There is a simple hypothesis many of us fantasy footballers share: the higher a wide receiver's catch rate, the more efficient he is at scoring fantasy points. But digging through seven year's worth of wide receiver data, we've found this hypothesis to be only partly true.
There is indeed a relationship between a wideout's catch rate and his fantasy points scored per target (PPT), but it's not as strong as one might imagine.
In fact, the linear r-squared of this relationship is only 0.33, meaning looking solely at a wide receiver's catch rate as it relates to his fantasy production does not tell us much of the story. (The closer to 1 the r-squared is, the better the relationship.)
Below is a scatter chart showing the relationship between a receiver’s catch rate and his points per target. Each dot represents an individual receiver’s season. All qualifying receivers from the 2008-2014 seasons were included in this research, giving us 754 data points.
As you can see, there is a general upward trend of PPT as catch rate increases, but there appear to be just as many dots above the linear line as there are below the line. If the relationship were perfect, all of the blue dots would fall on the black line running through the chart.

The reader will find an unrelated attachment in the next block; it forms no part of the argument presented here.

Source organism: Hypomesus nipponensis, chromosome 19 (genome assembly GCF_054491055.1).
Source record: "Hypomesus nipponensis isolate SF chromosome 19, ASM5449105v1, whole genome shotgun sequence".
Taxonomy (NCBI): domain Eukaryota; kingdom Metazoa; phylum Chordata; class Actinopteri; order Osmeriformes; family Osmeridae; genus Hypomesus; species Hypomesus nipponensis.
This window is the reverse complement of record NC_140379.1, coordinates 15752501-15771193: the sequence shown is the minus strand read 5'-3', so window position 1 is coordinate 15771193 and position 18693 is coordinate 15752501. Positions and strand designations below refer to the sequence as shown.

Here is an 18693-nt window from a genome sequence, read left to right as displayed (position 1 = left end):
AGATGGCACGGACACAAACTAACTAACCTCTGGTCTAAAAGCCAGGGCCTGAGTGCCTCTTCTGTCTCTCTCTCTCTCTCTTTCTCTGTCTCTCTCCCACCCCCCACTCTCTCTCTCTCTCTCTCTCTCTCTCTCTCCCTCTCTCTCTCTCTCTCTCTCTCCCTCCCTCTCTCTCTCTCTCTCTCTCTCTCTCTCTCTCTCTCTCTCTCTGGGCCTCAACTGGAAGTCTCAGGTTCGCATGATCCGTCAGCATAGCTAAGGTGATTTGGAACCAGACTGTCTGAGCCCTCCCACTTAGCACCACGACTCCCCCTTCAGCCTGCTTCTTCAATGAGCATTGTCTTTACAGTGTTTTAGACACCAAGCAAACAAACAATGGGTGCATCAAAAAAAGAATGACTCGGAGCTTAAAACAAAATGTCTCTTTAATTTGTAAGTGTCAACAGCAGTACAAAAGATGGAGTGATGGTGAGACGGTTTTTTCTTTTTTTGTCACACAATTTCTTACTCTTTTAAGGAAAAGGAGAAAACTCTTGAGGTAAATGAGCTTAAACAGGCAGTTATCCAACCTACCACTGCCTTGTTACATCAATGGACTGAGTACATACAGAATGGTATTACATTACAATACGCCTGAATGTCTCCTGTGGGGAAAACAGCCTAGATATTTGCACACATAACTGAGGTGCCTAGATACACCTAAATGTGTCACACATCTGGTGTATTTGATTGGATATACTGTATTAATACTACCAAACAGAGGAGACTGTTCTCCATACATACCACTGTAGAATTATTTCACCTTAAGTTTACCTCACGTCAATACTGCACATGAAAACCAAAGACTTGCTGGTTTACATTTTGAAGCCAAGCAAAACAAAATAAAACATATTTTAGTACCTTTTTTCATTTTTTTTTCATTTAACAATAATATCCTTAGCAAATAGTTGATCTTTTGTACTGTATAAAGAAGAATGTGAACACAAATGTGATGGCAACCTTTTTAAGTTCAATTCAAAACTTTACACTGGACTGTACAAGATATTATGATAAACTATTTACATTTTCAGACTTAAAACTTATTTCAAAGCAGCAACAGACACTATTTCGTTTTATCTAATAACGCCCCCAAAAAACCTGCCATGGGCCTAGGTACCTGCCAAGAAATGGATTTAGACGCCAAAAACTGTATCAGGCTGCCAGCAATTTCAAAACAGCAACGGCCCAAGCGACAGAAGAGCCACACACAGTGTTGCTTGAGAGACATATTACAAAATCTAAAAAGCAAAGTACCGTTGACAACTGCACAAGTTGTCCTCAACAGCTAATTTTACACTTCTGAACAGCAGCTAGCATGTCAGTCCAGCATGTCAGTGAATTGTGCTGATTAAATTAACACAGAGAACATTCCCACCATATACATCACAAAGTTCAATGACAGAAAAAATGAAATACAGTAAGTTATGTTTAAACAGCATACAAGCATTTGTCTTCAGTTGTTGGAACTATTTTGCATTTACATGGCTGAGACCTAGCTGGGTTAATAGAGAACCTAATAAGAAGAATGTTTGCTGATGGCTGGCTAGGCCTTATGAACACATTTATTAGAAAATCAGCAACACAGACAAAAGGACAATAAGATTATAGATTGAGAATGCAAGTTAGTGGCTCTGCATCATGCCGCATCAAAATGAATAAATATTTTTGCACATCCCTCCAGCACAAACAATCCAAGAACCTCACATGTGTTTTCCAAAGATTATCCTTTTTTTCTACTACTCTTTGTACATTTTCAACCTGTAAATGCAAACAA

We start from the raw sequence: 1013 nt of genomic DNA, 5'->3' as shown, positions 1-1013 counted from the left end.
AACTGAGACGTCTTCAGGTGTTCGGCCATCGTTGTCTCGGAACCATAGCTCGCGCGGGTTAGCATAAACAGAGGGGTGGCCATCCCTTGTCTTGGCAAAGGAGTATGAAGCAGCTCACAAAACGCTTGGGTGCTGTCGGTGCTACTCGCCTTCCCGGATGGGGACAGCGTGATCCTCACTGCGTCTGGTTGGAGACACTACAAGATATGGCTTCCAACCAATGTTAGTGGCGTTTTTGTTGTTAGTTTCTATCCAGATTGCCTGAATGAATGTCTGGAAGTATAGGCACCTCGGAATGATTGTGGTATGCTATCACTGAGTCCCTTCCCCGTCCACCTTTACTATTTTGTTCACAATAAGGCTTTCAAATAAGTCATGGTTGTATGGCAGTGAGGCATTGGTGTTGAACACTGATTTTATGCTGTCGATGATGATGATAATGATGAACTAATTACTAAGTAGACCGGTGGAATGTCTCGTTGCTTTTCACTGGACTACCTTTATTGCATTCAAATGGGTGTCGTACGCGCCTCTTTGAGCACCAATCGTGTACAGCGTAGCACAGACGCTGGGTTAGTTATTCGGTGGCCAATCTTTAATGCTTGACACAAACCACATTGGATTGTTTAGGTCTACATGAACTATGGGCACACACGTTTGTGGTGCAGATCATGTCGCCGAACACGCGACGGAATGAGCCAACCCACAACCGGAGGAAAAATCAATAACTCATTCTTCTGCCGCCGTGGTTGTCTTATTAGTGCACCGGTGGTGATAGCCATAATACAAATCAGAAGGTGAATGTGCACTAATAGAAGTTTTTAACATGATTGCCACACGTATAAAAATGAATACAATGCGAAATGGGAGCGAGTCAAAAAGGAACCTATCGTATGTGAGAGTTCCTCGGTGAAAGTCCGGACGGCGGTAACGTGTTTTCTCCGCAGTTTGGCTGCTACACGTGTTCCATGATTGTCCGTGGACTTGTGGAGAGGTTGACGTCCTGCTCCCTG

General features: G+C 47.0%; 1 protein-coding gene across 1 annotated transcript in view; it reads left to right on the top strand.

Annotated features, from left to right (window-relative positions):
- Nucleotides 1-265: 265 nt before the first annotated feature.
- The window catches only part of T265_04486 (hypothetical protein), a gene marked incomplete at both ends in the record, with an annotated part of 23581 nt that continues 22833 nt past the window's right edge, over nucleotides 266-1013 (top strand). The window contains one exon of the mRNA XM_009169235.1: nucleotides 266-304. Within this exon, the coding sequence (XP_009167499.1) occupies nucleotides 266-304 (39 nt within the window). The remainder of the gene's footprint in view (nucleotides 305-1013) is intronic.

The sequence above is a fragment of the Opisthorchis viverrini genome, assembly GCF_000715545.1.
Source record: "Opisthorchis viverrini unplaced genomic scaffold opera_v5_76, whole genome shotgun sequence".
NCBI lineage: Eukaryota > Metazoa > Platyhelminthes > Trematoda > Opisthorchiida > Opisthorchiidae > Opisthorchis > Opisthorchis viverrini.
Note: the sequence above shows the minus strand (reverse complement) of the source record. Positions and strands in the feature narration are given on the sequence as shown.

The weakness of this relationship is made even more evident when looking at a subset of this data: Wide receivers with a catch rate between 55 percent and 69 percent. This subset includes 453 data points, or 60 percent of our overall sample size. This allows us to eliminate the receivers with higher- and lower-than-average catch rates.
The r-squared of this subset is 0.11. The chart below was also turned into a line graph to truly show the up-and-down nature of the relationship between a receiver’s catch rate and his PPT.
Again, there is a general upward trend, but it is clearly a much weaker relationship that common sense would tell us.
This is the first part of an offseason series — the Wide Receiver Stat Check — that will explore what fantasy players should look for in a wide receiver, from a statistical standpoint. This first study proves that there is a weak connection between a receiver’s catch rate and what you can expect from him in terms of fantasy production. It does not mean that catch rate should be ignored, but it does tell us that as a standalone stat, catch rate doesn't mean much.
I will be the first to admit having fallen victim to this seems-to-be-obvious relationship. Forthcoming studies will look at other key wide receiver statistics to see what, if any, weight we should put behind them when evaluating fantasy value.
The end goal is to find the correct balance of measurable statistics (such as catch rate) to look for in a wide receiver, which can then be applied to individuals to find players with the most breakout potential.
To qualify for this study, a receiver must have taken at least 25% the amount of snaps as the leading receiver did for that respective season. For example, is Leading Receiver took 100 snaps during the 2010 season, and Example Receiver took 24 snaps, Example Receiver did not qualify for the study.